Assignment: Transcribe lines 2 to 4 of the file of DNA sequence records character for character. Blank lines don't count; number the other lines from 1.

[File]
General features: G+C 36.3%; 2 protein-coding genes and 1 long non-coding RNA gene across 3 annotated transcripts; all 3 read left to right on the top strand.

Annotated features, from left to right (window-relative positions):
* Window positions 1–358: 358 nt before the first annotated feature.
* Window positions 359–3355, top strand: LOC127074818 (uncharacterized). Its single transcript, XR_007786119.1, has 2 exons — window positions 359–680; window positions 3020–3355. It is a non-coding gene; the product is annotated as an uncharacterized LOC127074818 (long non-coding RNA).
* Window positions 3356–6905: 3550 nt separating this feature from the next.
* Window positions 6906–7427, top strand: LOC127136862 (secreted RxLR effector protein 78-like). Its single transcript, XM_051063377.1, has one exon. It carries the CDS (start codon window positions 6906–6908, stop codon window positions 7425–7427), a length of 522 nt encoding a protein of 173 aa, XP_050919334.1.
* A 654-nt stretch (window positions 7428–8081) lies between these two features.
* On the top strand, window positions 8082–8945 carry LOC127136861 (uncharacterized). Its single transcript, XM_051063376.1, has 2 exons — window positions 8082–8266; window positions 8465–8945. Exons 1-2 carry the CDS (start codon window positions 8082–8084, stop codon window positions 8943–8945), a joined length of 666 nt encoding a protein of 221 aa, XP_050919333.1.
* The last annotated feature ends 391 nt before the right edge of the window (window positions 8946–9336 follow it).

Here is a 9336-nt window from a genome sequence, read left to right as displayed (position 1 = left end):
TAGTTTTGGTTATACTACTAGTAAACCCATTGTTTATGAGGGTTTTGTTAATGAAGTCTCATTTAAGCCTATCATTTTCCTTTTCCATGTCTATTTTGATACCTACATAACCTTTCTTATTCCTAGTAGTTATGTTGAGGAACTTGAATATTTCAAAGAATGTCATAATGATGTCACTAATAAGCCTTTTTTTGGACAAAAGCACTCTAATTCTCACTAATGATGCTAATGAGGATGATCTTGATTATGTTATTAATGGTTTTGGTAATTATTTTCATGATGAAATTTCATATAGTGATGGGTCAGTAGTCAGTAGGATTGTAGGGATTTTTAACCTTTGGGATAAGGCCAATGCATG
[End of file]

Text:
Annotated features, from left to right (window-relative positions):
* Window positions 1–358: 358 nt before the first annotated feature.
* Window positions 359–3355, top strand: LOC127074818 (uncharacterized). Its single transcript, XR_007786119.1, has 2 exons — window positions 359–680; window positions 3020–3355. It is a non-coding gene; the product is annotated as an uncharacterized LOC127074818 (long non-coding RNA).